This is a day in court for every athlete that LNDD has accused. Right now at LNDD, we may have lab techs with 6 months training who think what they are doing is right.

Can we approve of this work? Deleting files, changing data, not being able to identify the substances in questions.


Would you want the fate of your life and career in the hands of LNDD?


[Roberta Barbalace's Bio]


Further Reading
Our analysis of the first part of the hearing: "When science, peer review & independent experts are anything but"

Relevant testimony in this case in chronological order (from "Trust But Verify"):

4 comments:

NOTICE: Comments are user generated feedback and do not represent the views and/or opinions of EnvironmentalChemistry.com.

MisterKnow-it-All said...

Bravo! I have posting this argument, less eloquantly than you have, on blogs about Landis for months now. I often get acused of being pro-Landis, pro-doping, etc., none of which is true. What I am in favor of is that the laboratories involved do their jobs properly. I have long suspected that LNDD's staff and management was in the business of catching cyclists doping, instead of the business of acurate analyses. I am a chemist, and a firm believer in "Truth and Justice". Analytical chemists have a duty that their analyses are the most accurate, unimpeachable representation of reality that they can muster. If there is any doubt, those doubts must be explained, and an analysis started anew. All old data must be retained, not overwritten, to be be able to diagnose and correct faults in instruments and procedures, and to ensure that the chemist's decisions were proper. Athletes who dope are cheats, chemists who don't follow protocols and manipulate data are worse.

tbv@trustbut.com said...

Excellent, again.

A small correction please: The testimony over at TBV are non-literal summaries, not transcripts. It would rightly offend highly professional court-reporters to have our hasty and haphazard interpretations be called by the same name as their work.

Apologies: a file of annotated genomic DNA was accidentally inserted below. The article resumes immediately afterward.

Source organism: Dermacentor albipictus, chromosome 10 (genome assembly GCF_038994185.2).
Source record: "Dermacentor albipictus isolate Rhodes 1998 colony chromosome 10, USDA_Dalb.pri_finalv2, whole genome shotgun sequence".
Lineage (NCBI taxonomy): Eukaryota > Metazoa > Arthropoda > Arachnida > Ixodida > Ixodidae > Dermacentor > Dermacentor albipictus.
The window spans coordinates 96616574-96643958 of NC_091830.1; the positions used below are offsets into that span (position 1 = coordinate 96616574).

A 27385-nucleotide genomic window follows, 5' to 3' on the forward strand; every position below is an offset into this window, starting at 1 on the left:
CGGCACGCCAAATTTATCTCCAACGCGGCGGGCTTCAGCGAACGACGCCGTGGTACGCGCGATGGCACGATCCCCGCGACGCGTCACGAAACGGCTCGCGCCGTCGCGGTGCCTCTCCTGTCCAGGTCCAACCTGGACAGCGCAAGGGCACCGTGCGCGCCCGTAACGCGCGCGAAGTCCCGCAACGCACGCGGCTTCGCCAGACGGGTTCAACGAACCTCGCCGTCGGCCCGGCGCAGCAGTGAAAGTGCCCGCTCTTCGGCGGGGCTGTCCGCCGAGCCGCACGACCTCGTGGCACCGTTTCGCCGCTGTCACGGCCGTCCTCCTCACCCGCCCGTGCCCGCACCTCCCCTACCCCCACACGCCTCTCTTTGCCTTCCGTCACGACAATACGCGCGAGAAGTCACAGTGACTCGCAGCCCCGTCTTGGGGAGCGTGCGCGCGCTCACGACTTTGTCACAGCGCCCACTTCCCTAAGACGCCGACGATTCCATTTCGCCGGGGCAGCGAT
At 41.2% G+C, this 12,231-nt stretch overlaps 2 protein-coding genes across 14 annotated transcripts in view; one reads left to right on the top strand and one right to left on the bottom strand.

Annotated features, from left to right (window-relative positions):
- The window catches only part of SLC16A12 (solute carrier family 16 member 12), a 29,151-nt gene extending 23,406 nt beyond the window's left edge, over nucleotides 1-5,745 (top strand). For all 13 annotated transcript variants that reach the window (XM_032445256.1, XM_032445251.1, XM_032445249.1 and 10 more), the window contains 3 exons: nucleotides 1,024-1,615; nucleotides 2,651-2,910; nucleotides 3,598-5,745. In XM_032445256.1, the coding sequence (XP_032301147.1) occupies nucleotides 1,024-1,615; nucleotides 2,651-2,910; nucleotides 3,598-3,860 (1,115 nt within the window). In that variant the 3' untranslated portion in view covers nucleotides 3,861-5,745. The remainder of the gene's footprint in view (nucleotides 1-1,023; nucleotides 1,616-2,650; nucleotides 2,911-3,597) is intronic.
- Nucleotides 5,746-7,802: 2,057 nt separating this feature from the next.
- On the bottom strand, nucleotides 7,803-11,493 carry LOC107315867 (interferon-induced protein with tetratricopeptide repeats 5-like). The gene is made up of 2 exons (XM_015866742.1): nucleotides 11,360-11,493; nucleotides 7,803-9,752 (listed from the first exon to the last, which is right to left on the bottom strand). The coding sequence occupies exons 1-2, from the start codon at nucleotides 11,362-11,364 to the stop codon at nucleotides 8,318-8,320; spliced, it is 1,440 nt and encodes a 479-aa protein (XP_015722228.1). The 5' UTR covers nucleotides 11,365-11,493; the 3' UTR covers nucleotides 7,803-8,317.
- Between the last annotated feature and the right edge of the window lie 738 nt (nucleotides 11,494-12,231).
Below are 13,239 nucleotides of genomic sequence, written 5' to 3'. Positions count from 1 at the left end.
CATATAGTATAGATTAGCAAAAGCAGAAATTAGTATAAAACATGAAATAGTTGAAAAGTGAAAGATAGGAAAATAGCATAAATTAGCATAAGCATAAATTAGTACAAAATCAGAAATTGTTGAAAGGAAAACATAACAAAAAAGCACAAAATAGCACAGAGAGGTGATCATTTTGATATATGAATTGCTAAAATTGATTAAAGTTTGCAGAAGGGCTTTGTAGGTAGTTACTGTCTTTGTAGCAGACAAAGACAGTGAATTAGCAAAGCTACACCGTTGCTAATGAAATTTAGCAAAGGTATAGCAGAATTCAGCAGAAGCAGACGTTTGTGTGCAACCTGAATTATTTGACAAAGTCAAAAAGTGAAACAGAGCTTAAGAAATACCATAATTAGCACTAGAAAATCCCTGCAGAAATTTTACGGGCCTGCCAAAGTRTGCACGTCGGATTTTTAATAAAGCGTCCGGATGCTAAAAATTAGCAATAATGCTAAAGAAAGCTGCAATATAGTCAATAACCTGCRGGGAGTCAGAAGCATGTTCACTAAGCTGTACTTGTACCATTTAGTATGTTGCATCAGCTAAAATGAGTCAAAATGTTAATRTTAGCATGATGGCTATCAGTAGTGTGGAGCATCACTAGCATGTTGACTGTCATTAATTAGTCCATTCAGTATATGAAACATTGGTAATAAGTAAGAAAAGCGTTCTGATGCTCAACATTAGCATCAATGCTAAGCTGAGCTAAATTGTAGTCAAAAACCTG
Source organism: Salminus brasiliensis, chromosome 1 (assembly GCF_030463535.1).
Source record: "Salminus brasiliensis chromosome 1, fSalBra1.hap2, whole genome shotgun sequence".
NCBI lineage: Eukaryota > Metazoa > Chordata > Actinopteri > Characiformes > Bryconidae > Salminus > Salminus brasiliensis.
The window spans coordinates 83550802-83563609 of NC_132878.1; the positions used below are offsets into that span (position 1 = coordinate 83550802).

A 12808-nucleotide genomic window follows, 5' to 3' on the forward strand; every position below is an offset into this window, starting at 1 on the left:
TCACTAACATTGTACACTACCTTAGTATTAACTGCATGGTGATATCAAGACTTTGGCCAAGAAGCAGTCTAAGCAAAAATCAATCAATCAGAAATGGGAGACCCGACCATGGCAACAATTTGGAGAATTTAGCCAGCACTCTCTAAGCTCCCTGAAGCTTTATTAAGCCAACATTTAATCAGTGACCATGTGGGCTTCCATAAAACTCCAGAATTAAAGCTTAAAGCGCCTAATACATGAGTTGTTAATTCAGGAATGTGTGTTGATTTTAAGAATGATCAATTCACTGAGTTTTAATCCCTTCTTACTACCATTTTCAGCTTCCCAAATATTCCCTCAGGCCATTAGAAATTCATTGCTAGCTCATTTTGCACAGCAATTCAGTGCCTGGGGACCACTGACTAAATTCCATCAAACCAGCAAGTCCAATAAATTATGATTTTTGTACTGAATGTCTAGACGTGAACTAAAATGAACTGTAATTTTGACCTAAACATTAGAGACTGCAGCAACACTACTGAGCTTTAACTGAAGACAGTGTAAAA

thanks!
TBV

Ken (EnvironmentalChemistry.com) said...

Per your request qualifying words were added to the "transcript by" comment. I also added a link to the video recordings so that people could listen for themselves.

People should note that this blog article and the previous blog article on the Landis hearings were written by different individuals. I wrote the first post and enjoy watching the Tour de France on TV each year (last year I was cheering for George Hincapie).

Roberta became involved because I asked her to help edit my article. She was pretty appalled by the CoC issues she was seeing being disclosed in the testimony by prosecution wittinesses and subsequently agreed to write this article.

As she stated, Roberta is not a cycling enthusiast and would have no clue what a green jersey means in the TDF. What Roberta does care about is due process and sound scientific procedures. Given how many times she has been drug tested in her life and how many times she has had others drug tested, an unbroken CoC and proper lab procedures is a very near and dear thing to her.

Ronnie Dansby said...

It is now 2011 and though I am not at the lab in question, the broken CoC is still having its hay day around with misstated facts and poor follow thru. I suppose the worse part of it all is that once the mistakes are brought to light, everyone involved wants to sweep it under the rug. Where is the due process. I am writing from the state of Washington